For lottery winnings between $601 to $5,000, you do not have to have Federal taxes withheld, but Massachusetts will withhold 5% of your winnings. Anything above that requires 5% MA withholding plus another 24% Federal withholding, bringing the total withholding to 29%.
The short of it - you don't leave the lottery offices with a check until they withhold taxes, and if you're in arrears to the state or the Feds, they take most or all of the winnings.
They don’t take fed taxes out…
Or require you to fill out tax forms for anything under 6k (at least in my experience with Mass lottery).
Estimate on what you lose and don’t be a sucker. That’s all I’m saying.
Edit: it is 5k like you mentioned. I’m saying you better have some people who can vouch for you gambling more than that, because the IRS cares about more than that more than receipts.
I studied basic probability in school, so I don't
hold the faintest hope of ever having to consider this advice, but...
You may not want to sign the winning ticket for a huge jackpot right away. That preserves the option of consigning it to a trustee like a reputable lawyer or private banker. With such help, you could collect your winnings while also protecting your privacy against the swarm of violent criminals, petty grifters, and other assorted vultures that would inevitably descend upon you and your family were your name and the prize to become publicly linked. Google "Whitey Bulger and Michael Linskey" for one notorious example.
I wouldn't want my black-sheep second cousin Frankie to ever know about my suddenly coming into wealth, for example. That dude is a bad egg, a wrong number. He's the kind of guy who when he crashes a family reunion prompts all the women to move their purses closer to hand. Glad he lives way out west, the likely felon: a charming, dessicated rogue with a coal-black heart.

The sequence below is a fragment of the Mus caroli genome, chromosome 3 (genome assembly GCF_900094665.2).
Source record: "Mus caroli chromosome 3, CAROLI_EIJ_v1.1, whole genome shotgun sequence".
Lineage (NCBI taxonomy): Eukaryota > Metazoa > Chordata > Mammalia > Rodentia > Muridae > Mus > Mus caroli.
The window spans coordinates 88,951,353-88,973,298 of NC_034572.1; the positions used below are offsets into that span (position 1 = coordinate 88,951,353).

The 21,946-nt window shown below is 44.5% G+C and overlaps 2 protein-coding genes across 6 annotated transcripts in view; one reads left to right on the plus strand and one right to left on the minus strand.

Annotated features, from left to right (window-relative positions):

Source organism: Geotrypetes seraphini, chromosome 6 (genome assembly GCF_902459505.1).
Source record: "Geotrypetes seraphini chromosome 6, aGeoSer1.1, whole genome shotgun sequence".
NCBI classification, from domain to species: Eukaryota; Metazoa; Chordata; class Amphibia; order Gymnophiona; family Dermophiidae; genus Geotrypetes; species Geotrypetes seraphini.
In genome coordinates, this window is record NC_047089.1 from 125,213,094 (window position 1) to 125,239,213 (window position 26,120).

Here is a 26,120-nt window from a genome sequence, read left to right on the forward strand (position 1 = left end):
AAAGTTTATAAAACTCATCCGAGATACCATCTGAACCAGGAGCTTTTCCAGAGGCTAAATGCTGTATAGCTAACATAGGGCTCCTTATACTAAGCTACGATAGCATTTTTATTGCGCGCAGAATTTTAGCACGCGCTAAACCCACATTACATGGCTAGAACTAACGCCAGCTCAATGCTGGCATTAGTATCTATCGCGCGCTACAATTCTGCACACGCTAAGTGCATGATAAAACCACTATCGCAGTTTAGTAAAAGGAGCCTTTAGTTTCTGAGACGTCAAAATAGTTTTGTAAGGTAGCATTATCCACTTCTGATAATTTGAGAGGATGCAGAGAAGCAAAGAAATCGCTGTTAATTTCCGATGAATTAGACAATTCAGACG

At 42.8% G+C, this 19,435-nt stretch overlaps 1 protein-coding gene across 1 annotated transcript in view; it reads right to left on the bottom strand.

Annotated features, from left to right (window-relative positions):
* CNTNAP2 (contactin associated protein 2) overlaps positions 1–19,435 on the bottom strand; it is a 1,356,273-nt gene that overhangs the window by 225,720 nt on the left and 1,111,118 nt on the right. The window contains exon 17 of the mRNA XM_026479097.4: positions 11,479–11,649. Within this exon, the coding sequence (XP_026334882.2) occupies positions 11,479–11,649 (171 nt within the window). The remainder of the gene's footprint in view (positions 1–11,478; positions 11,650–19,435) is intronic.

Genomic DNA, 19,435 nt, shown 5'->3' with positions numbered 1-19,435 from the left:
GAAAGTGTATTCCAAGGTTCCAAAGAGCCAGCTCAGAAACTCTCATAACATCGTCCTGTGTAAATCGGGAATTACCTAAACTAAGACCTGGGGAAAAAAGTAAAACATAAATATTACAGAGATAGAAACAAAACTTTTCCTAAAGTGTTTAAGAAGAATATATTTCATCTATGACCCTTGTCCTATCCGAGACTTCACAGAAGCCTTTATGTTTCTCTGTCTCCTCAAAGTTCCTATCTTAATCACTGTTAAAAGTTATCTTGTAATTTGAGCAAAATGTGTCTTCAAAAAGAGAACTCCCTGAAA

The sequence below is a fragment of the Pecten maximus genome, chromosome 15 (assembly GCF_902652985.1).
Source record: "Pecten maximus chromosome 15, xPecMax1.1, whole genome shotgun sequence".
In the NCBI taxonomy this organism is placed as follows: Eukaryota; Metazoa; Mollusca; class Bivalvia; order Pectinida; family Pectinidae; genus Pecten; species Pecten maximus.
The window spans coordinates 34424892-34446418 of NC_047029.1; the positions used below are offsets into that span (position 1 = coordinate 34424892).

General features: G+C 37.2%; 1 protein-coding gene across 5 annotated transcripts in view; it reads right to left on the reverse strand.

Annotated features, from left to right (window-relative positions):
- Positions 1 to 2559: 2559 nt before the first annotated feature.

I'm sure there are caveats here, like maybe being required to publicly appear to promote the lottery, etc. I'm no lawyer. Just something to consider if you ever hit it big. Rent a safe deposit box, keep your mouth clamped firmly shut, and mull your options before you sign.
Financial windfalls have a funny way of ruining peoples' lives. I can think of few better ways to invite that kind of calamity than letting random strangers know about your sudden good fortune. Things will get twisty enough with the people you know and love.
It's very common
Trusts are very common, very wise, and often used to keep the winner's privacy. The trustee claims the ticket, appears in front of the cameras representing the trust, and the check goes to the trust.
PSA on safe deposit boxes:
...they're not really all that safe. They're not insured and banks somehow "lose" contents of the boxes periodically. I guess it's a decent option for storing important documents in case your house burns down, but I wouldn't necessarily trust them for items of particular value.
What are better alternatives?
What are better alternatives? Not that I plan on winning the lottery anytime soon, but I do keep some things in a safe deposit box currently and haven't thought about alternatives, so just curious.